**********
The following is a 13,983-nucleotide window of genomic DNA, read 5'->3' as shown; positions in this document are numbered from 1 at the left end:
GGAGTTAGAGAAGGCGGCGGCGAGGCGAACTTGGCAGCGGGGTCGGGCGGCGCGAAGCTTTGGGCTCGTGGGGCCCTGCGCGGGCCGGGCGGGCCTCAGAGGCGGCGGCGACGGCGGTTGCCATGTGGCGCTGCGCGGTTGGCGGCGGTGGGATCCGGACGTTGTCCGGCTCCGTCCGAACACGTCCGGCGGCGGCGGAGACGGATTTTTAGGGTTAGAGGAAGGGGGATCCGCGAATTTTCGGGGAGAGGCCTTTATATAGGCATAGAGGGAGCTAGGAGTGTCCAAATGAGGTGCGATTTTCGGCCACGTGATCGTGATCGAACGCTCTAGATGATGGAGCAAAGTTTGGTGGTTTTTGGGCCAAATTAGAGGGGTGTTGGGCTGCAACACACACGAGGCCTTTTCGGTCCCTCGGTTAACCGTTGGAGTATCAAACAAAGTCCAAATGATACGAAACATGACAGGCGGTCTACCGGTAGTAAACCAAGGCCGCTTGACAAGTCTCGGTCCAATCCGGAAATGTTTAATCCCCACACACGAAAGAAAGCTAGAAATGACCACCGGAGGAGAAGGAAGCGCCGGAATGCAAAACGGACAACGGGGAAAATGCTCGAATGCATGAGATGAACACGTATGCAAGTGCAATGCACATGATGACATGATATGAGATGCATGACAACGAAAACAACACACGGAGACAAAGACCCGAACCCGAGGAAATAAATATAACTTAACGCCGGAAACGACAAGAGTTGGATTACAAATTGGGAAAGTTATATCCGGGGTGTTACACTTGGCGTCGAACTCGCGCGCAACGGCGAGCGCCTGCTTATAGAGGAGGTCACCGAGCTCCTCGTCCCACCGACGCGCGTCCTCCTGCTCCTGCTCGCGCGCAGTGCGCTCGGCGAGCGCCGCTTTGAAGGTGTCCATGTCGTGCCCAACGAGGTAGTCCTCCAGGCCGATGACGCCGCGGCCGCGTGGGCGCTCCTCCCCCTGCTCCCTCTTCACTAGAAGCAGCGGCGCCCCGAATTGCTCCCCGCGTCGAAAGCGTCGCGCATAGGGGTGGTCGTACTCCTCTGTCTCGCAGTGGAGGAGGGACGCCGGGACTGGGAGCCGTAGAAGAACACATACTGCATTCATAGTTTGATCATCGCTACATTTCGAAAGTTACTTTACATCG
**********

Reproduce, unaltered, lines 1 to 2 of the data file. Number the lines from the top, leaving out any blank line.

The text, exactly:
The following is a 13,983-nucleotide window of genomic DNA, read 5'->3' as shown; positions in this document are numbered from 1 at the left end:
GGAGTTAGAGAAGGCGGCGGCGAGGCGAACTTGGCAGCGGGGTCGGGCGGCGCGAAGCTTTGGGCTCGTGGGGCCCTGCGCGGGCCGGGCGGGCCTCAGAGGCGGCGGCGACGGCGGTTGCCATGTGGCGCTGCGCGGTTGGCGGCGGTGGGATCCGGACGTTGTCCGGCTCCGTCCGAACACGTCCGGCGGCGGCGGAGACGGATTTTTAGGGTTAGAGGAAGGGGGATCCGCGAATTTTCGGGGAGAGGCCTTTATATAGGCATAGAGGGAGCTAGGAGTGTCCAAATGAGGTGCGATTTTCGGCCACGTGATCGTGATCGAACGCTCTAGATGATGGAGCAAAGTTTGGTGGTTTTTGGGCCAAATTAGAGGGGTGTTGGGCTGCAACACACACGAGGCCTTTTCGGTCCCTCGGTTAACCGTTGGAGTATCAAACAAAGTCCAAATGATACGAAACATGACAGGCGGTCTACCGGTAGTAAACCAAGGCCGCTTGACAAGTCTCGGTCCAATCCGGAAATGTTTAATCCCCACACACGAAAGAAAGCTAGAAATGACCACCGGAGGAGAAGGAAGCGCCGGAATGCAAAACGGACAACGGGGAAAATGCTCGAATGCATGAGATGAACACGTATGCAAGTGCAATGCACATGATGACATGATATGAGATGCATGACAACGAAAACAACACACGGAGACAAAGACCCGAACCCGAGGAAATAAATATAACTTAACGCCGGAAACGACAAGAGTTGGATTACAAATTGGGAAAGTTATATCCGGGGTGTTACACTTGGCGTCGAACTCGCGCGCAACGGCGAGCGCCTGCTTATAGAGGAGGTCACCGAGCTCCTCGTCCCACCGACGCGCGTCCTCCTGCTCCTGCTCGCGCGCAGTGCGCTCGGCGAGCGCCGCTTTGAAGGTGTCCATGTCGTGCCCAACGAGGTAGTCCTCCAGGCCGATGACGCCGCGGCCGCGTGGGCGCTCCTCCCCCTGCTCCCTCTTCACTAGAAGCAGCGGCGCCCCGAATTGCTCCCCGCGTCGAAAGCGTCGCGCATAGGGGTGGTCGTACTCCTCTGTCTCGCAGTGGAGGAGGGACGCCGGGACTGGGAGCCGTAGAAGAACACATACTGCATTCATAGTTTGATCATCGCTACATTTCGAAAGTTACTTTACATCG